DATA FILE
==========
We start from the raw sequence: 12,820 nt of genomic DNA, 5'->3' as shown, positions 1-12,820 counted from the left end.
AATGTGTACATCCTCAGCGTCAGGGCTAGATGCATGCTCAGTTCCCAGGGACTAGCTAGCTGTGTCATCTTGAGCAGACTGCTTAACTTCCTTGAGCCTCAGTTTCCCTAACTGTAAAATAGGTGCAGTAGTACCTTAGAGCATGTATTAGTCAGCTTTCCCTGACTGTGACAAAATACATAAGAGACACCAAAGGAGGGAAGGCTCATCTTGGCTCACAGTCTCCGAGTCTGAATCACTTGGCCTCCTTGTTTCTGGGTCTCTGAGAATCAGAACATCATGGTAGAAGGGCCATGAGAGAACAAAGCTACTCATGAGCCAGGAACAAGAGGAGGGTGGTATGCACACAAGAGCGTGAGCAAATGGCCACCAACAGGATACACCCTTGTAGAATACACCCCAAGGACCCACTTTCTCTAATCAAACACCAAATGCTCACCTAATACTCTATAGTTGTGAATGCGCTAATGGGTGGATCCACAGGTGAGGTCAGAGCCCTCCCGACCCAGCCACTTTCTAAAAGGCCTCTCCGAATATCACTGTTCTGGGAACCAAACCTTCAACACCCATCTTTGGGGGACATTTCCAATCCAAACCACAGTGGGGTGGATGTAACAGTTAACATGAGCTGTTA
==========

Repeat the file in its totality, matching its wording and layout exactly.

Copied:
We start from the raw sequence: 12,820 nt of genomic DNA, 5'->3' as shown, positions 1-12,820 counted from the left end.
AATGTGTACATCCTCAGCGTCAGGGCTAGATGCATGCTCAGTTCCCAGGGACTAGCTAGCTGTGTCATCTTGAGCAGACTGCTTAACTTCCTTGAGCCTCAGTTTCCCTAACTGTAAAATAGGTGCAGTAGTACCTTAGAGCATGTATTAGTCAGCTTTCCCTGACTGTGACAAAATACATAAGAGACACCAAAGGAGGGAAGGCTCATCTTGGCTCACAGTCTCCGAGTCTGAATCACTTGGCCTCCTTGTTTCTGGGTCTCTGAGAATCAGAACATCATGGTAGAAGGGCCATGAGAGAACAAAGCTACTCATGAGCCAGGAACAAGAGGAGGGTGGTATGCACACAAGAGCGTGAGCAAATGGCCACCAACAGGATACACCCTTGTAGAATACACCCCAAGGACCCACTTTCTCTAATCAAACACCAAATGCTCACCTAATACTCTATAGTTGTGAATGCGCTAATGGGTGGATCCACAGGTGAGGTCAGAGCCCTCCCGACCCAGCCACTTTCTAAAAGGCCTCTCCGAATATCACTGTTCTGGGAACCAAACCTTCAACACCCATCTTTGGGGGACATTTCCAATCCAAACCACAGTGGGGTGGATGTAACAGTTAACATGAGCTGTTA